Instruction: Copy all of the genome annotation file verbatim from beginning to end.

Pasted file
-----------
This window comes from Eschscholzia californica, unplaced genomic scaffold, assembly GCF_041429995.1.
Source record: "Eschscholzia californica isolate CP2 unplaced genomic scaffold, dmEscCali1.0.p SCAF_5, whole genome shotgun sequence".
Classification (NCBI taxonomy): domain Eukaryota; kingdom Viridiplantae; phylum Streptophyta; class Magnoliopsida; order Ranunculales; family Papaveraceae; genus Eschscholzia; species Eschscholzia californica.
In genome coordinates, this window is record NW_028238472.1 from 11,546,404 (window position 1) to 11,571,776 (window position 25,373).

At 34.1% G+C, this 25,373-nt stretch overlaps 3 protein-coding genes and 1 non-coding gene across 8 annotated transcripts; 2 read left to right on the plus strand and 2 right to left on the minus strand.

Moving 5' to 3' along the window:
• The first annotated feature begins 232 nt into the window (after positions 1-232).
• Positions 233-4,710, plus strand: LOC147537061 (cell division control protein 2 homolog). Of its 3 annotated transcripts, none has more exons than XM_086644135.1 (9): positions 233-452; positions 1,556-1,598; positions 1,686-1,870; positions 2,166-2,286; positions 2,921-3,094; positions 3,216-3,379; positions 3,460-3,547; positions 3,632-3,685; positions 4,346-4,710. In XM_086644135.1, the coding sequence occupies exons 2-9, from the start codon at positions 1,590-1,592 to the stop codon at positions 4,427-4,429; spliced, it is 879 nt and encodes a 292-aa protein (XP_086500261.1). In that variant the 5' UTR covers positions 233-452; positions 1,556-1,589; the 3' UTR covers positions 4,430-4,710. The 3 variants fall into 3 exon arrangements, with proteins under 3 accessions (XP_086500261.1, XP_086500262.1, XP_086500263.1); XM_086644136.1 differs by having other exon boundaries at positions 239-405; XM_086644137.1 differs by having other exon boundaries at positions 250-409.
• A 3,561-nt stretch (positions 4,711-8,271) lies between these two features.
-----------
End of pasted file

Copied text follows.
This window comes from Eschscholzia californica, unplaced genomic scaffold, assembly GCF_041429995.1.
Source record: "Eschscholzia californica isolate CP2 unplaced genomic scaffold, dmEscCali1.0.p SCAF_5, whole genome shotgun sequence".
Classification (NCBI taxonomy): domain Eukaryota; kingdom Viridiplantae; phylum Streptophyta; class Magnoliopsida; order Ranunculales; family Papaveraceae; genus Eschscholzia; species Eschscholzia californica.
In genome coordinates, this window is record NW_028238472.1 from 11,546,404 (window position 1) to 11,571,776 (window position 25,373).

At 34.1% G+C, this 25,373-nt stretch overlaps 3 protein-coding genes and 1 non-coding gene across 8 annotated transcripts; 2 read left to right on the plus strand and 2 right to left on the minus strand.

Moving 5' to 3' along the window:
• The first annotated feature begins 232 nt into the window (after positions 1-232).
• Positions 233-4,710, plus strand: LOC147537061 (cell division control protein 2 homolog). Of its 3 annotated transcripts, none has more exons than XM_086644135.1 (9): positions 233-452; positions 1,556-1,598; positions 1,686-1,870; positions 2,166-2,286; positions 2,921-3,094; positions 3,216-3,379; positions 3,460-3,547; positions 3,632-3,685; positions 4,346-4,710. In XM_086644135.1, the coding sequence occupies exons 2-9, from the start codon at positions 1,590-1,592 to the stop codon at positions 4,427-4,429; spliced, it is 879 nt and encodes a 292-aa protein (XP_086500261.1). In that variant the 5' UTR covers positions 233-452; positions 1,556-1,589; the 3' UTR covers positions 4,430-4,710. The 3 variants fall into 3 exon arrangements, with proteins under 3 accessions (XP_086500261.1, XP_086500262.1, XP_086500263.1); XM_086644136.1 differs by having other exon boundaries at positions 239-405; XM_086644137.1 differs by having other exon boundaries at positions 250-409.
• A 3,561-nt stretch (positions 4,711-8,271) lies between these two features.